As with all criminal prosecutions, early on your criminal defense lawyer should assess the extent to which the prosecution can even prove the charge against you. For instance, does the alleged weapon fit the definition of weapons that are prohibited in an airport terminal? Virginia Code § 18.2-287.01-287.01. Carrying weapon in air carrier airport terminal. Did the defendant joke that s/he had a bomb, versus claiming that the bomb would or might be detonated? Virginia Code § 18.2-83. Nobody should test such defenses by pursuing getting arrested. These ideas from me as a Fairfax weapons lawyer are only meant to apply if you have been criminally charged with such offenses.

I received a fine-demanding letter from the TSA. What should I do?

Independent from any criminal weapons prosecution, the TSA may delivery to you a letter demanding a hefty fine (in the $thousands) for your alleged offense. Do not ignore timely and persuasively responding to such letters, because the TSA may aggressively pursue this in court, and I have as a Fairfax weapons lawyer successfully negotiated significantly lower fines with TSA by pointing out the lack of relevant criminal convictions for my client, as well as showing the taking of a weapons safety class and doing substantial community service. The TSA lawyer may also be swayed by seeing the significant legal bill that the defendant already owes to his or her criminal defense lawyer. Make sure a lawyer communicates for you with the TSA, lest your words come back to haunt you and bite you in the butt. A bonus to the bitterness of receiving a TSA fine letter is that the TSA will often provide your criminal defense lawyer information s/he seeks about your case pursuant to the federal Freedom of Information Act / Privacy Act, which may include critical information that your lawyer does not receive from the prosecution. Your lawyer will want to track the relevant Privacy Act law to provide a waiver signed by your that authorizes your criminal defense lawyer to receive such information.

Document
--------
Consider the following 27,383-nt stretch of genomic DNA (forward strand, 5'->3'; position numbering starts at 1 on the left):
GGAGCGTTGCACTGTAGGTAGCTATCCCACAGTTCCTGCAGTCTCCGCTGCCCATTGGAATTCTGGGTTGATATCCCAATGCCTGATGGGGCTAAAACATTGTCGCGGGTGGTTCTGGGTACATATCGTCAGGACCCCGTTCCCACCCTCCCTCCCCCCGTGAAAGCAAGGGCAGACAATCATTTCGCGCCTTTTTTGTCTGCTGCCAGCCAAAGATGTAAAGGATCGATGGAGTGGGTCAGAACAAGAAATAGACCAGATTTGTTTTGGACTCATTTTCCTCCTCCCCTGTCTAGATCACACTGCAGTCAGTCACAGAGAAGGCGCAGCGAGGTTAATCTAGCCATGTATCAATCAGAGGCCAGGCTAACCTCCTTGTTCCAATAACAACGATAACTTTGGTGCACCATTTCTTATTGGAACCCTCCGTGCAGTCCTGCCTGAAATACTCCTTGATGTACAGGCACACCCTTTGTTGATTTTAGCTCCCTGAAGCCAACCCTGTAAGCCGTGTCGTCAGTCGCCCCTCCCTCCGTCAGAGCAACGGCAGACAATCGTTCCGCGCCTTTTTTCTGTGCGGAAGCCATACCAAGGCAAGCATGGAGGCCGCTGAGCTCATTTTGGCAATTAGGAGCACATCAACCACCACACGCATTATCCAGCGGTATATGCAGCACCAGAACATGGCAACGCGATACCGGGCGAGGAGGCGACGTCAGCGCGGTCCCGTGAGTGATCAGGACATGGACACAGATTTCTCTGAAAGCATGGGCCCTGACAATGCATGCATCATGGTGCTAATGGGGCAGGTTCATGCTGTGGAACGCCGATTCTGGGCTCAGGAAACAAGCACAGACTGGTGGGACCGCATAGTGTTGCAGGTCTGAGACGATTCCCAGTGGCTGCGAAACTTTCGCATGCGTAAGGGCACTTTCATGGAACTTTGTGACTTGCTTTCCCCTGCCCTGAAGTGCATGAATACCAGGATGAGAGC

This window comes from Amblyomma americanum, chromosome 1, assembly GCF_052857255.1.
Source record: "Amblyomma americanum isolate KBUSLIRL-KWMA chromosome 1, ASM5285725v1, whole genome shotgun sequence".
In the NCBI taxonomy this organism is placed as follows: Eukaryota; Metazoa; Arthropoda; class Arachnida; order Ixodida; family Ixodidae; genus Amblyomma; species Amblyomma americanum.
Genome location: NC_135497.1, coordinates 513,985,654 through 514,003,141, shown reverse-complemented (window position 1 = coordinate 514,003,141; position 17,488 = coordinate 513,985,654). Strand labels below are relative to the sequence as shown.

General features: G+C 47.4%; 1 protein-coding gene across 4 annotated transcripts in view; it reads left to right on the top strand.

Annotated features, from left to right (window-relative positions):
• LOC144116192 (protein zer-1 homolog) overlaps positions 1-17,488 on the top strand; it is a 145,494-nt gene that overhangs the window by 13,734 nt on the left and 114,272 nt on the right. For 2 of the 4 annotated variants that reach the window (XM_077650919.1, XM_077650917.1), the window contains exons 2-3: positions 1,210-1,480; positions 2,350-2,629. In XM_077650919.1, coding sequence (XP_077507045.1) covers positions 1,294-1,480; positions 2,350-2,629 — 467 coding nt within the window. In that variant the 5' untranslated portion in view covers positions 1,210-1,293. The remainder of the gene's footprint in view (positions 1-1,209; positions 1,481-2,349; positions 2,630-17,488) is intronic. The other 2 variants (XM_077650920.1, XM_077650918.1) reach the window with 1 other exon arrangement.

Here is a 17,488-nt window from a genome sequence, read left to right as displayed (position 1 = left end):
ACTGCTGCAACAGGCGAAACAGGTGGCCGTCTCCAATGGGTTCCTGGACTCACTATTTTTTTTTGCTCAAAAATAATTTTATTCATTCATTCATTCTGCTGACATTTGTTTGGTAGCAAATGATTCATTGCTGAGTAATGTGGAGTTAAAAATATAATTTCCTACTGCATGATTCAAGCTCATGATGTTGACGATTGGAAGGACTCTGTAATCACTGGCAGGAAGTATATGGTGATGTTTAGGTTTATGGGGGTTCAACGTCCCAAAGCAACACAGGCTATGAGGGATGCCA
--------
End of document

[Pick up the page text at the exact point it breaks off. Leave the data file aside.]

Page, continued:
My airline now bans me because of this criminal prosecution. What should I do?

If the airline you were using in relation to your criminal prosecution bans you from using their airline any further, ask your criminal defense lawyer for help. The airline may not agree to change its mind without getting a written statement from you. Make sure that your lawyer talks with you about balancing your criminal defense rights and interest in resuming using that airline, together with whether the prosecution will ever see your statement(s) to the airline (which you need to have your lawyer edit) in the first place.  As a Fairfax weapons lawyer, I provide such assistance ancillary to defending against the pending prosecution.

Fairfax criminal lawyer Jonathan Katz has successfully defended hundreds of people accused of Virginia DUI, felony and misdemeanor offenses. Go to court fully prepared for your best defense, with Jon Katz leading the charge. Call 703-383-1100 for your free in-person initial consultation with Jon about your court-pending case.